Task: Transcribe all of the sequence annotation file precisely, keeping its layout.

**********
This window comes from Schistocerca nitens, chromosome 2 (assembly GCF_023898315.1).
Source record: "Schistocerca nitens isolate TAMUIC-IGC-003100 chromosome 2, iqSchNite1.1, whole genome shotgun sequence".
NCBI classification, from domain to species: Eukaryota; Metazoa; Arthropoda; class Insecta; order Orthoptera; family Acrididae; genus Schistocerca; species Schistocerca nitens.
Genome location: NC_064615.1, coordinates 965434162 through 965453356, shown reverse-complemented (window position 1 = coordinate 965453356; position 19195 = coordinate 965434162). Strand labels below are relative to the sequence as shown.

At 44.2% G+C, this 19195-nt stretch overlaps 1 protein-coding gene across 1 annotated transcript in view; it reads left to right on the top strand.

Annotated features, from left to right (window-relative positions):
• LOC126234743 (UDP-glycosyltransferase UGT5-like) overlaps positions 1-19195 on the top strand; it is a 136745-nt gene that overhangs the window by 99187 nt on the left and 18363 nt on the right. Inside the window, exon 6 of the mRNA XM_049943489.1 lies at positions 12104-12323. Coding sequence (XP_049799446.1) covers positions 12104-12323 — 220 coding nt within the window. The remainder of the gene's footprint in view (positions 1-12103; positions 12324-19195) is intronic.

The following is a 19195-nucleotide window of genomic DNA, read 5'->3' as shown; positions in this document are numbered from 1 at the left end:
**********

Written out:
This window comes from Schistocerca nitens, chromosome 2 (assembly GCF_023898315.1).
Source record: "Schistocerca nitens isolate TAMUIC-IGC-003100 chromosome 2, iqSchNite1.1, whole genome shotgun sequence".
NCBI classification, from domain to species: Eukaryota; Metazoa; Arthropoda; class Insecta; order Orthoptera; family Acrididae; genus Schistocerca; species Schistocerca nitens.
Genome location: NC_064615.1, coordinates 965434162 through 965453356, shown reverse-complemented (window position 1 = coordinate 965453356; position 19195 = coordinate 965434162). Strand labels below are relative to the sequence as shown.

At 44.2% G+C, this 19195-nt stretch overlaps 1 protein-coding gene across 1 annotated transcript in view; it reads left to right on the top strand.

Annotated features, from left to right (window-relative positions):
• LOC126234743 (UDP-glycosyltransferase UGT5-like) overlaps positions 1-19195 on the top strand; it is a 136745-nt gene that overhangs the window by 99187 nt on the left and 18363 nt on the right. Inside the window, exon 6 of the mRNA XM_049943489.1 lies at positions 12104-12323. Coding sequence (XP_049799446.1) covers positions 12104-12323 — 220 coding nt within the window. The remainder of the gene's footprint in view (positions 1-12103; positions 12324-19195) is intronic.

The following is a 19195-nucleotide window of genomic DNA, read 5'->3' as shown; positions in this document are numbered from 1 at the left end: